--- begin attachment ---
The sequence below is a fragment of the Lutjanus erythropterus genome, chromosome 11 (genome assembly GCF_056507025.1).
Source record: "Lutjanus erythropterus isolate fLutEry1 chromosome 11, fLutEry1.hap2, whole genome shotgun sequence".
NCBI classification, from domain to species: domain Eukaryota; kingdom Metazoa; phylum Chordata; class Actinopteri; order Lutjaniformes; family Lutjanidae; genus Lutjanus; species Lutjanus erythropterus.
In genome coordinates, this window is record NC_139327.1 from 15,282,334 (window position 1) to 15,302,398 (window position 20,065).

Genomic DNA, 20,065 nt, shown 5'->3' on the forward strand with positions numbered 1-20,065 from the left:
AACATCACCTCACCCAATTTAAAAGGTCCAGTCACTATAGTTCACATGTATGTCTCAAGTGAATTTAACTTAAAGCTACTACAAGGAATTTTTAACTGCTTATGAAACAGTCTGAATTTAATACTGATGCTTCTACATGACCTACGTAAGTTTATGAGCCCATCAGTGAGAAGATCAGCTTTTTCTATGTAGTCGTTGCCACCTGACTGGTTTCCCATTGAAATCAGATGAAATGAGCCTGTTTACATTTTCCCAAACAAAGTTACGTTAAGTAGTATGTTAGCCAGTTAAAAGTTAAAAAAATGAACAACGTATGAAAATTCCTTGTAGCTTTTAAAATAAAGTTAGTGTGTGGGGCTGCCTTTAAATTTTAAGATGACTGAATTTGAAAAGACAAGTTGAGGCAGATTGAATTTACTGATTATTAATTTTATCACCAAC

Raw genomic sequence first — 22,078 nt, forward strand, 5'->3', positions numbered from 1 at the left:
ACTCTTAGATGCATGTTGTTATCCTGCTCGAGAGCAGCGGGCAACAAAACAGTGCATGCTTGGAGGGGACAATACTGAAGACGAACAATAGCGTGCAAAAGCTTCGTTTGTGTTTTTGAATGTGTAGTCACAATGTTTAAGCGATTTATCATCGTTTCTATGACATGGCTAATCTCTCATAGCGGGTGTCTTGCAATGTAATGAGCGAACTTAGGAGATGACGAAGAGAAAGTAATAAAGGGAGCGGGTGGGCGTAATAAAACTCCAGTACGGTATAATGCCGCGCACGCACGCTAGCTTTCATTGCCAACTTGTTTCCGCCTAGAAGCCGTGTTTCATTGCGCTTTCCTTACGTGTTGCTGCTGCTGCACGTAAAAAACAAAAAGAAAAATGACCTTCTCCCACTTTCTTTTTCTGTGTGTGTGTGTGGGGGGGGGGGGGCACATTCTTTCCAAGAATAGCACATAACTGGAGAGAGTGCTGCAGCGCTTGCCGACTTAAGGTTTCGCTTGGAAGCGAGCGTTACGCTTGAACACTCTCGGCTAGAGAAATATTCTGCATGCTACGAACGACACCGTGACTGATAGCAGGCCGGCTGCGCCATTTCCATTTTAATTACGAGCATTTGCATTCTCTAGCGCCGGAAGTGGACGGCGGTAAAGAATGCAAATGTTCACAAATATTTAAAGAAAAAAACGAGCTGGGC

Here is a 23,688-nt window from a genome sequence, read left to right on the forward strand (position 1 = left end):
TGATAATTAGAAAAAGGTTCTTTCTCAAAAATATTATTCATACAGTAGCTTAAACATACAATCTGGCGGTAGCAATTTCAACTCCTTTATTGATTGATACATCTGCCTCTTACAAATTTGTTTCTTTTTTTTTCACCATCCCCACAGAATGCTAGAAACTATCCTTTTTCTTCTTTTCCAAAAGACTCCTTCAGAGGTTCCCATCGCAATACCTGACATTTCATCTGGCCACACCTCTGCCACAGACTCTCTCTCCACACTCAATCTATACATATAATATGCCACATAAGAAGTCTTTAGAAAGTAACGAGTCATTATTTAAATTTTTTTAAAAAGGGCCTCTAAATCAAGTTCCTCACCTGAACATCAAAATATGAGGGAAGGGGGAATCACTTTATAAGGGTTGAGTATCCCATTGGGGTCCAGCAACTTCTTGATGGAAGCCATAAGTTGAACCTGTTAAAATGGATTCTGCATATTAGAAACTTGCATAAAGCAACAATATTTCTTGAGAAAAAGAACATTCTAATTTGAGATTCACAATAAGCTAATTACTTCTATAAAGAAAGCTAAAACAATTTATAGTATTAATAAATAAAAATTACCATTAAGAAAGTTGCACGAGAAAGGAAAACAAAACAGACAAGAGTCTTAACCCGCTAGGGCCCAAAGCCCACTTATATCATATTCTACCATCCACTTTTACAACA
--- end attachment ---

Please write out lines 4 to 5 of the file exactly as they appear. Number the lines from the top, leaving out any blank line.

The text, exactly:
In genome coordinates, this window is record NC_139327.1 from 15,282,334 (window position 1) to 15,302,398 (window position 20,065).

Genomic DNA, 20,065 nt, shown 5'->3' on the forward strand with positions numbered 1-20,065 from the left: